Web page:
The Yoga of Setting Goals
Setting goals is a topic we’re all too familiar with. When you combine this idea with your yoga practice, the idea starts to morph into something different.
Setting goals in life through yoga practice
The idea of setting or working toward a goal for some other aspect of life is pretty easy to grasp when you relate it to yoga. Yoga teaches us the ability to focus and to concentrate. In learning to hold our poses a little longer, we in turn learn to hold our concentration longer as well. As long as we’re holding that pose in a state of awareness, we are consciously focusing.
Start with the basics…and just keep going
Basic poses such as warrior (virabhadrasana), triangle (trikonasana) and side angle (parsvakonasana) are great poses to use when developing and refining your concentration and focus. The same concepts can be applied to moving slowly into a deeper, more-complex pose such as tortoise (kurmasana) or the half lotus twist (ardha padma pascimottanasana). The more we practice each pose, the more we are able to exercise the mind along with the body and refine our concentration and focus.
Setting goals with our physical yoga practice is quite different
As athletes, we like to set very specific goals. Maybe we want to run a six-minute mile or do 100 push-ups. When mastering yoga poses, we need a different approach. We don’t want to say we’re “going to be in full lotus (Padmasana) in two months.”
Lotus pose is actually one of the most difficult poses to master, not because it is terribly complex or difficult to remember how to do, but because most peoples’ hips are tight from other activities. Your hip rotation depends on a group of six different muscles that all counter each other to regulate the movement of the leg in the hip socket.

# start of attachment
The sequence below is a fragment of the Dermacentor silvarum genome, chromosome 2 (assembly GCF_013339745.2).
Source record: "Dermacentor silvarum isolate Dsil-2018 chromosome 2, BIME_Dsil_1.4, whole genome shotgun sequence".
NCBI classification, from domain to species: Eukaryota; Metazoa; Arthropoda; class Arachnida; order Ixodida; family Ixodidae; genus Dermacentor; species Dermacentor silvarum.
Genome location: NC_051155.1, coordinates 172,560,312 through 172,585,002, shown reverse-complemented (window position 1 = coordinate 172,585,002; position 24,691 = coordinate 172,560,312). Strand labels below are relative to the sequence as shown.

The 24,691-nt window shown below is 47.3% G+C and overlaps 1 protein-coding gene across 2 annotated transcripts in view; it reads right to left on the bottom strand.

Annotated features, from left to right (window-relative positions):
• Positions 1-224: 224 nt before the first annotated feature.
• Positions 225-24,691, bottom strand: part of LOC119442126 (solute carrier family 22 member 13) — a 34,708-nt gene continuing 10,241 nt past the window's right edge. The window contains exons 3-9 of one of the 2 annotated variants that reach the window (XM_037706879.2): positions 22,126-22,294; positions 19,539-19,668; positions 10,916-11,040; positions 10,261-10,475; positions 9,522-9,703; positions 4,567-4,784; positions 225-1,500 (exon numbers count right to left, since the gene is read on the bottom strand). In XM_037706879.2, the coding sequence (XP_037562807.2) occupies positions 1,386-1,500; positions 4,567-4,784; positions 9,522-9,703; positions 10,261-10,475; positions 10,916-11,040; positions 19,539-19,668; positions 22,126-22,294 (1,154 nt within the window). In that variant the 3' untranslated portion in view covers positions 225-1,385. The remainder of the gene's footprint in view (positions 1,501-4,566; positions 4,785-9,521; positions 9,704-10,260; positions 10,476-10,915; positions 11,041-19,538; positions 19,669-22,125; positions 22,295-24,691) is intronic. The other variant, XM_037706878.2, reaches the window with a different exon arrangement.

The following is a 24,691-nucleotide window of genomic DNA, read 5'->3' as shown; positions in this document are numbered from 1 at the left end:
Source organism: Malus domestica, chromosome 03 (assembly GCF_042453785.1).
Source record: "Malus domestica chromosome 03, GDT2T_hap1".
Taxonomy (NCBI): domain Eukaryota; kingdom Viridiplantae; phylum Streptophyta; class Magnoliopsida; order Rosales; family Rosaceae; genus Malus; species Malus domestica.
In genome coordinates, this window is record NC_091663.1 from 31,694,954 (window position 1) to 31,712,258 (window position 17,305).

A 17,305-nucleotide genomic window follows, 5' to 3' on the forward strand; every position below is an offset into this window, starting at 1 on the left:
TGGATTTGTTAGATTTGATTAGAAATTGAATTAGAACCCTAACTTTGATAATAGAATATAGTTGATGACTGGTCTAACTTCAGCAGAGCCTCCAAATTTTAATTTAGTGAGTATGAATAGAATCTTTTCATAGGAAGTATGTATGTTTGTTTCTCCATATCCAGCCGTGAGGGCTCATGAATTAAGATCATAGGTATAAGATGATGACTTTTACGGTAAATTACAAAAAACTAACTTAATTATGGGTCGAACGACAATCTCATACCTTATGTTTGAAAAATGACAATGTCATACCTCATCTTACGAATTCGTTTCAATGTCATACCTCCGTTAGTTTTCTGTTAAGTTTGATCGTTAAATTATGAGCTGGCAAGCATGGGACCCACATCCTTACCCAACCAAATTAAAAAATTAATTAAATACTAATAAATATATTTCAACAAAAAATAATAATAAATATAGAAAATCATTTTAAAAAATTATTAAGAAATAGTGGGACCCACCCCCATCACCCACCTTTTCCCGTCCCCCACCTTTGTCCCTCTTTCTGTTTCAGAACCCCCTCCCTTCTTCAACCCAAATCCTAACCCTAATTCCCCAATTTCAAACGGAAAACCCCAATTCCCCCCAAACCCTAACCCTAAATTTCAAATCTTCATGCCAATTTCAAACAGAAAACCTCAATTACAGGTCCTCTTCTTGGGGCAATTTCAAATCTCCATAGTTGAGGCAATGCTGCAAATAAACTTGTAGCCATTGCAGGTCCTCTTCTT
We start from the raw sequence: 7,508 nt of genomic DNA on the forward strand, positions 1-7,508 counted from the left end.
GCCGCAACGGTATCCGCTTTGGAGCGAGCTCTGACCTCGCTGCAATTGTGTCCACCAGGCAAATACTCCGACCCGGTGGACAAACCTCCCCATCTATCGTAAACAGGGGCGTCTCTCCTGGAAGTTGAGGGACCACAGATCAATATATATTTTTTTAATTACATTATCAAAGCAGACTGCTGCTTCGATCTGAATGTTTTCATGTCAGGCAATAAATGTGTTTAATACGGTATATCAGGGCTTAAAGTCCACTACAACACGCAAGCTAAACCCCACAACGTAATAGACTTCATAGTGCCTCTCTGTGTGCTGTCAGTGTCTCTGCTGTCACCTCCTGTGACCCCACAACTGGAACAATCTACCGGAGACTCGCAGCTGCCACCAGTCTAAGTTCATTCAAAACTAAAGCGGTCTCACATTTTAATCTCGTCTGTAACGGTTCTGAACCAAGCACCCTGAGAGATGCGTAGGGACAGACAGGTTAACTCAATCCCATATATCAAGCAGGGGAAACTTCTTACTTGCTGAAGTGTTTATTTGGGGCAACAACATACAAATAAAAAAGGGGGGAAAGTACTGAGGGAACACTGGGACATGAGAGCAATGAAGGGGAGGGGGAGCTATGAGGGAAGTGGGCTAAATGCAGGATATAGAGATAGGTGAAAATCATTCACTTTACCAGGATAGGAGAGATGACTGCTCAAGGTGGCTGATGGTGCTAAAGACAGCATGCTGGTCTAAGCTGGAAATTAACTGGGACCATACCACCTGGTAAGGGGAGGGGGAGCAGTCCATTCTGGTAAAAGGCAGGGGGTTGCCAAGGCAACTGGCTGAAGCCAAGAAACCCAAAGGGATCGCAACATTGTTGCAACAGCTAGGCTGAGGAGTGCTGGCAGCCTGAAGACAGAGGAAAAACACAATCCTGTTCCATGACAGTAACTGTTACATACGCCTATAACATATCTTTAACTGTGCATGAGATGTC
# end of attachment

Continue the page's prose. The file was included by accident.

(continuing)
Not meeting the goal to meet the goal? How on Earth does that work?!?
Mastering lotus or other poses that require advanced movements that go way beyond the body’s typical range of motion means departing from the traditional idea of “pressing on” or “pushing yourself”. You need to go slower. You need to let your body catch up to your mind, and allow your body to tell your mind to be patient.
This is how we learn to “let go”
Repetition-daily practice of such poses, and being satisfied with slower progress in smaller increments is key. This idea involves much more than patience. Patience, while important, is only a small part of it. Let yourself go into the moment when you are getting into lotus and let your heart feel what your body is saying to you and to your mind.
Don’t worry about getting to the next step. Let yourself relax into the step that you are in. You’ll be better off mastering the half lotus first; when you are comfortable folding one leg and getting the mind connected to all those muscles in that hip, you’ll get to know the language your body speaks from the pose, and you’ll be motivated by the contentedness to move further and bring both legs into the pose.